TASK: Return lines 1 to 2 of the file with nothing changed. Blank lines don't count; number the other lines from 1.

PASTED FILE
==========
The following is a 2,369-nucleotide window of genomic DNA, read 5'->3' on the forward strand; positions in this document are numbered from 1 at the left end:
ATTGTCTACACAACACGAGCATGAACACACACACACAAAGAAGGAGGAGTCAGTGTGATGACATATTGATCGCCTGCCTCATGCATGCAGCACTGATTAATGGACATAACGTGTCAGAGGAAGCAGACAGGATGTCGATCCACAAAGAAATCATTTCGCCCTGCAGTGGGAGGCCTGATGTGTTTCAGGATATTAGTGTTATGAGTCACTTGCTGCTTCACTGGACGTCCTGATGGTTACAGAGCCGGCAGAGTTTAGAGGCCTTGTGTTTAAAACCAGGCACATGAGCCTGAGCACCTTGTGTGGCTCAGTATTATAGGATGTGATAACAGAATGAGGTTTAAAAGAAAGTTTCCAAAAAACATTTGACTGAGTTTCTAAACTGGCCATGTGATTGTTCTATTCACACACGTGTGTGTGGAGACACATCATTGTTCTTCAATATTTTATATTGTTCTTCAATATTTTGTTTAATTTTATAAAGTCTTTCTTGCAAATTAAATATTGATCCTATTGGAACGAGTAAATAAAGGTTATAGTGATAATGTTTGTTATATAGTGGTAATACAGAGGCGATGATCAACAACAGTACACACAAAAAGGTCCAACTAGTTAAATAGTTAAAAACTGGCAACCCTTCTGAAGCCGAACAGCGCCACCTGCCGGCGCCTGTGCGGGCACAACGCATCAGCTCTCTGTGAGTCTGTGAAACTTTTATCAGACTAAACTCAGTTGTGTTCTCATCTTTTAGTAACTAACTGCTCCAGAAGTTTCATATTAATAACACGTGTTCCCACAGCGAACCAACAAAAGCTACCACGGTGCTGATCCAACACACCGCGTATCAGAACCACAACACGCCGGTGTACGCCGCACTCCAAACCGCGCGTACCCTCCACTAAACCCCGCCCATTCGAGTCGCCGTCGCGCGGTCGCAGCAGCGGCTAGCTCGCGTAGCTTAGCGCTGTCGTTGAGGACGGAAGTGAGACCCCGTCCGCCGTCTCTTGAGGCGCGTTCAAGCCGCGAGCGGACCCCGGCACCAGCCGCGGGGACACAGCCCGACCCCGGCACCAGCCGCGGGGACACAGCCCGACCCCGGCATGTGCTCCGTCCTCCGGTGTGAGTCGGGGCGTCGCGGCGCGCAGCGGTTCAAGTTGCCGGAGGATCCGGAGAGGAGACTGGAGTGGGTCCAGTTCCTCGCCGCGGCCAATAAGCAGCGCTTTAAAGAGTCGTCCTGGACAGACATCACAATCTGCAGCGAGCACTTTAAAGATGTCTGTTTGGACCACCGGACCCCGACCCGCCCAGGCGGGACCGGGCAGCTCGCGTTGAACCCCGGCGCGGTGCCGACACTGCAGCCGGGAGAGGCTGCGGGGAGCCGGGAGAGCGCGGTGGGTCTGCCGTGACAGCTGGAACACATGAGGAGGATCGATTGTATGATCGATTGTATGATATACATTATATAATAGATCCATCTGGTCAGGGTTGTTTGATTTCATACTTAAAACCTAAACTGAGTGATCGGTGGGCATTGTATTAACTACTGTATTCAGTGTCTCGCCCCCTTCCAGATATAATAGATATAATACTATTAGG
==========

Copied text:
The following is a 2,369-nucleotide window of genomic DNA, read 5'->3' on the forward strand; positions in this document are numbered from 1 at the left end:
ATTGTCTACACAACACGAGCATGAACACACACACACAAAGAAGGAGGAGTCAGTGTGATGACATATTGATCGCCTGCCTCATGCATGCAGCACTGATTAATGGACATAACGTGTCAGAGGAAGCAGACAGGATGTCGATCCACAAAGAAATCATTTCGCCCTGCAGTGGGAGGCCTGATGTGTTTCAGGATATTAGTGTTATGAGTCACTTGCTGCTTCACTGGACGTCCTGATGGTTACAGAGCCGGCAGAGTTTAGAGGCCTTGTGTTTAAAACCAGGCACATGAGCCTGAGCACCTTGTGTGGCTCAGTATTATAGGATGTGATAACAGAATGAGGTTTAAAAGAAAGTTTCCAAAAAACATTTGACTGAGTTTCTAAACTGGCCATGTGATTGTTCTATTCACACACGTGTGTGTGGAGACACATCATTGTTCTTCAATATTTTATATTGTTCTTCAATATTTTGTTTAATTTTATAAAGTCTTTCTTGCAAATTAAATATTGATCCTATTGGAACGAGTAAATAAAGGTTATAGTGATAATGTTTGTTATATAGTGGTAATACAGAGGCGATGATCAACAACAGTACACACAAAAAGGTCCAACTAGTTAAATAGTTAAAAACTGGCAACCCTTCTGAAGCCGAACAGCGCCACCTGCCGGCGCCTGTGCGGGCACAACGCATCAGCTCTCTGTGAGTCTGTGAAACTTTTATCAGACTAAACTCAGTTGTGTTCTCATCTTTTAGTAACTAACTGCTCCAGAAGTTTCATATTAATAACACGTGTTCCCACAGCGAACCAACAAAAGCTACCACGGTGCTGATCCAACACACCGCGTATCAGAACCACAACACGCCGGTGTACGCCGCACTCCAAACCGCGCGTACCCTCCACTAAACCCCGCCCATTCGAGTCGCCGTCGCGCGGTCGCAGCAGCGGCTAGCTCGCGTAGCTTAGCGCTGTCGTTGAGGACGGAAGTGAGACCCCGTCCGCCGTCTCTTGAGGCGCGTTCAAGCCGCGAGCGGACCCCGGCACCAGCCGCGGGGACACAGCCCGACCCCGGCACCAGCCGCGGGGACACAGCCCGACCCCGGCATGTGCTCCGTCCTCCGGTGTGAGTCGGGGCGTCGCGGCGCGCAGCGGTTCAAGTTGCCGGAGGATCCGGAGAGGAGACTGGAGTGGGTCCAGTTCCTCGCCGCGGCCAATAAGCAGCGCTTTAAAGAGTCGTCCTGGACAGACATCACAATCTGCAGCGAGCACTTTAAAGATGTCTGTTTGGACCACCGGACCCCGACCCGCCCAGGCGGGACCGGGCAGCTCGCGTTGAACCCCGGCGCGGTGCCGACACTGCAGCCGGGAGAGGCTGCGGGGAGCCGGGAGAGCGCGGTGGGTCTGCCGTGACAGCTGGAACACATGAGGAGGATCGATTGTATGATCGATTGTATGATATACATTATATAATAGATCCATCTGGTCAGGGTTGTTTGATTTCATACTTAAAACCTAAACTGAGTGATCGGTGGGCATTGTATTAACTACTGTATTCAGTGTCTCGCCCCCTTCCAGATATAATAGATATAATACTATTAGG